In partnership with Hopa Mountain and the National Park Service, the Cheyenne River Youth Project sent seven Lakota youth ages 13-16 to Pipestone National Monument on May 21-23. The field trip was made possible through a “Connecting with our Homelands” travel grant, which provides funds for indigenous organizations, schools, and nonprofits to visit national park units across the United States.

Located in southwestern Minnesota, Pipestone National Monument is home to a red stone called catlinite. Native people, including the Lakota, Dakota, and Nakota, have quarried this stone for centuries to make ceremonial pipes.

CRYP staff accompanied the teens on the trip. They arrived Friday evening and began their adventure Saturday morning with an off-trail tour of the Circle Trail and a talk from park ranger Gabe Yellowhawk, who spoke about prairie restoration.

“Then we met with two carvers who were creating art and pipe pieces,” said Dawn E. LeBeau, CRYP’s deputy director. “The kids asked a lot of questions. They were curious about how long the carvers had been doing this work, how long each piece takes to complete, and who they are making the pieces for.”

The Little Feather Center prepared a mid-day meal for the Cheyenne River group. The young people offered gratitude to the elders and staff who prepared it, and then they enjoyed eating in a park near the monument. Afterward, it was time for a quarrying demonstration.

“The kids had many questions and were so excited to have a hands-on experience,” LeBeau said. “They asked about the pipestone and how long it took for people to dig down 6 feet to find it. They also were offered a turtle carving class with an instructor, which took about an hour. They were able to bring their turtle creations home, and they were in awe that they could carve these items in such a short timeframe.”

On their second and final evening at Pipestone, the youth quarried with two of the park rangers. Each young person was able to dig and hammer the stones, and ultimately bring home a piece of pipestone from this sacred place.

“Our young relatives enjoyed every part of the process on this trip,” LeBeau said. “I am so proud of them. They were all polite, they engaged with the park rangers, and they helped one another during the tour and the quarrying.”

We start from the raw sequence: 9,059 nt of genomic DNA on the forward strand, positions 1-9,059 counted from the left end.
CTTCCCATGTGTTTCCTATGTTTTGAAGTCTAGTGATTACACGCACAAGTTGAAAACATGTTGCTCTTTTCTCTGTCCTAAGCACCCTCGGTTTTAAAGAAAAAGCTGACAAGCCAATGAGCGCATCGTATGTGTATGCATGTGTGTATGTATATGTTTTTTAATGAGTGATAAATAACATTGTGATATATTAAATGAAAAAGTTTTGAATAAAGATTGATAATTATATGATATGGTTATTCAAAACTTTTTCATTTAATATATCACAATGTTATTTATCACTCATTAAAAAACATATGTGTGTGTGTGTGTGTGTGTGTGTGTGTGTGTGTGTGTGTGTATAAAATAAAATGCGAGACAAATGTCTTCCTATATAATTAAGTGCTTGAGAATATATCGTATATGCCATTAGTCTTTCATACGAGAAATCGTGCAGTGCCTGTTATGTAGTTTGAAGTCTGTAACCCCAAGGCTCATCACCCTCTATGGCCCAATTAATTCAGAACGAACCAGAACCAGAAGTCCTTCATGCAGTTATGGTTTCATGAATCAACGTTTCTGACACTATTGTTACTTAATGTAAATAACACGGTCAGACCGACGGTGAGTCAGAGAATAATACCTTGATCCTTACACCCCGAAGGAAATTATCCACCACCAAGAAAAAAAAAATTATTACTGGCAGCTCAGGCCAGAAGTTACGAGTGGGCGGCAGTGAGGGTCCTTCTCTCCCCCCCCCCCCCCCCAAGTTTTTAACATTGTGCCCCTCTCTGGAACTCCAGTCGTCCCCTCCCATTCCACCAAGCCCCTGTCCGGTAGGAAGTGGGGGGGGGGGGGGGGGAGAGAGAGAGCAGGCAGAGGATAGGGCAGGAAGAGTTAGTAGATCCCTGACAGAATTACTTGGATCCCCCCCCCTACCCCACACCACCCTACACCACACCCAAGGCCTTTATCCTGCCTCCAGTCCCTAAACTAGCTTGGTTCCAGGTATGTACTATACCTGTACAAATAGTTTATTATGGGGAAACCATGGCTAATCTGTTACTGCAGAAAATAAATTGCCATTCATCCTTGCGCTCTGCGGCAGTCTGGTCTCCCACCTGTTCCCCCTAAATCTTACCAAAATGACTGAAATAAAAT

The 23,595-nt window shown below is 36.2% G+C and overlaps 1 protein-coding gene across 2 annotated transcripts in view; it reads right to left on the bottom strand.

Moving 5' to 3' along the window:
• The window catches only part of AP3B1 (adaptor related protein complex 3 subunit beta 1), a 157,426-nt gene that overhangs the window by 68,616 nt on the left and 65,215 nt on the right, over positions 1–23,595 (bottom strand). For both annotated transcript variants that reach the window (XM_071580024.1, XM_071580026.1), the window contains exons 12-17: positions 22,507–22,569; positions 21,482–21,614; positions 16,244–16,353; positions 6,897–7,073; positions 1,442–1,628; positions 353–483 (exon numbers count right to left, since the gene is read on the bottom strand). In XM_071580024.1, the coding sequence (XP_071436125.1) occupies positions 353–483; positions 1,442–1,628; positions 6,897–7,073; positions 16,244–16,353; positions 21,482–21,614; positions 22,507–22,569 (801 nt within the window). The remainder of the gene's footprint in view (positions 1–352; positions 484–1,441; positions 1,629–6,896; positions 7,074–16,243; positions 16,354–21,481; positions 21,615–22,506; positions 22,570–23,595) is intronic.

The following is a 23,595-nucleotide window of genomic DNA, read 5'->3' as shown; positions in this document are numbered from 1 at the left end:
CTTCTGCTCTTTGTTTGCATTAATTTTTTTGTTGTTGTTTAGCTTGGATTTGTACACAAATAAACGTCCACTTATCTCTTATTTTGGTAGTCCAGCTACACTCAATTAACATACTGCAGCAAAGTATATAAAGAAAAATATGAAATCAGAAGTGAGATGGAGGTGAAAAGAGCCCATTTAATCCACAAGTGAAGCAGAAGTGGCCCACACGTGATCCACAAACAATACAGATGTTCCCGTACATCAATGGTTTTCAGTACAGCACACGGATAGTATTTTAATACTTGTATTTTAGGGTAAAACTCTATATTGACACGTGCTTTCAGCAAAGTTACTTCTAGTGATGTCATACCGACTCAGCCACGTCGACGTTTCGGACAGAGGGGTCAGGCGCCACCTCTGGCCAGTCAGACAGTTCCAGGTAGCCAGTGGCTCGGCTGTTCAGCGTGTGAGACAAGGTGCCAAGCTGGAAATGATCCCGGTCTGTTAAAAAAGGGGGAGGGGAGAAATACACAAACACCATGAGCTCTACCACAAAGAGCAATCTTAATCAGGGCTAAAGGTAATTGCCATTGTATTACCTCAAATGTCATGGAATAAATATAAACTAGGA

LeBeau noted that the young people loved the landscape, observing how different it is from home. They loved the waterfalls and took a lot of photos. They brought enthusiasm and interest to learning about the birds they saw, the benefits of prairie burns, the types of plants and insects on the trail, and the day-to-day work of the park rangers.

“We’re hopeful that some of our kids might apply for the summer work opportunity for Native youth that Pipestone National Monument is offering,” LeBeau added. “Now that they’ve had a taste of the monument’s natural and cultural heritage, and the conservation work that is so important, they can build on that with the summer program.

“We’re grateful to Gabe Yellowhawk,” she continued. “Not only for spending time with our young people during this visit, but also for making the trip to our reservation earlier this month to talk with our youth about this wonderful opportunity with Pipestone National Monument.”

Scheduled for June 1-25, the four-week summer work program is open to 15- to 18-year-olds, who will be paid for 40 work hours per week. Four students will be selected; the monument will provide meals and transportation, and South Dakota State University will provide housing.

In addition to learning valuable conservation skills that can be used in the field for future employment, participants also will get an introduction to educational opportunities from SDSU and the Wokini Initiative. For more information about applying, contact Jerica Widow, youth programs director, at (605) 964-8200 or

To learn more about the Cheyenne River Youth Project and its programs, and for information about making donations and volunteering, call (605) 964-8200 or visit And, to stay up to date on the latest CRYP news and events, follow the youth project on Facebook, Twitter, Instagram, and YouTube.

The Cheyenne River Youth Project, founded in 1988, is a grassroots, not-for-profit organization dedicated to providing the youth of the Cheyenne River reservation with access to a vibrant and secure future through a wide variety of culturally sensitive and enduring programs, projects and facilities that ensure strong, self-sufficient families and communities.